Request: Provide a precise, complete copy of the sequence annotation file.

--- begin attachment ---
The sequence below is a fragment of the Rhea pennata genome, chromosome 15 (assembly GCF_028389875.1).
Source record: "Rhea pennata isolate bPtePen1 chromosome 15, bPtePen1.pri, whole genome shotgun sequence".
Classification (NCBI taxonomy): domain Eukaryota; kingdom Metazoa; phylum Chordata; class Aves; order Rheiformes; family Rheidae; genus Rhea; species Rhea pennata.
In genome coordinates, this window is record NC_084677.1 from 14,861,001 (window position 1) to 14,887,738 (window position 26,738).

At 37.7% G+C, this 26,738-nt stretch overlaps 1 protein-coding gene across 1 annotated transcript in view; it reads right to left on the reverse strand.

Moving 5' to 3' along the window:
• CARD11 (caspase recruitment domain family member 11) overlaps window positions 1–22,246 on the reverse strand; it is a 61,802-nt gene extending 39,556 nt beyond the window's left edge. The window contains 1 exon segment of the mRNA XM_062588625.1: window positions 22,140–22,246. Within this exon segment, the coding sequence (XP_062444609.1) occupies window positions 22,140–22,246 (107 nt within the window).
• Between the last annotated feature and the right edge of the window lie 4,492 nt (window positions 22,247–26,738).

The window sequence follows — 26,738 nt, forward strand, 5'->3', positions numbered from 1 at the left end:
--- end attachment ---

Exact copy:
The sequence below is a fragment of the Rhea pennata genome, chromosome 15 (assembly GCF_028389875.1).
Source record: "Rhea pennata isolate bPtePen1 chromosome 15, bPtePen1.pri, whole genome shotgun sequence".
Classification (NCBI taxonomy): domain Eukaryota; kingdom Metazoa; phylum Chordata; class Aves; order Rheiformes; family Rheidae; genus Rhea; species Rhea pennata.
In genome coordinates, this window is record NC_084677.1 from 14,861,001 (window position 1) to 14,887,738 (window position 26,738).

At 37.7% G+C, this 26,738-nt stretch overlaps 1 protein-coding gene across 1 annotated transcript in view; it reads right to left on the reverse strand.

Moving 5' to 3' along the window:
• CARD11 (caspase recruitment domain family member 11) overlaps window positions 1–22,246 on the reverse strand; it is a 61,802-nt gene extending 39,556 nt beyond the window's left edge. The window contains 1 exon segment of the mRNA XM_062588625.1: window positions 22,140–22,246. Within this exon segment, the coding sequence (XP_062444609.1) occupies window positions 22,140–22,246 (107 nt within the window).
• Between the last annotated feature and the right edge of the window lie 4,492 nt (window positions 22,247–26,738).

The window sequence follows — 26,738 nt, forward strand, 5'->3', positions numbered from 1 at the left end: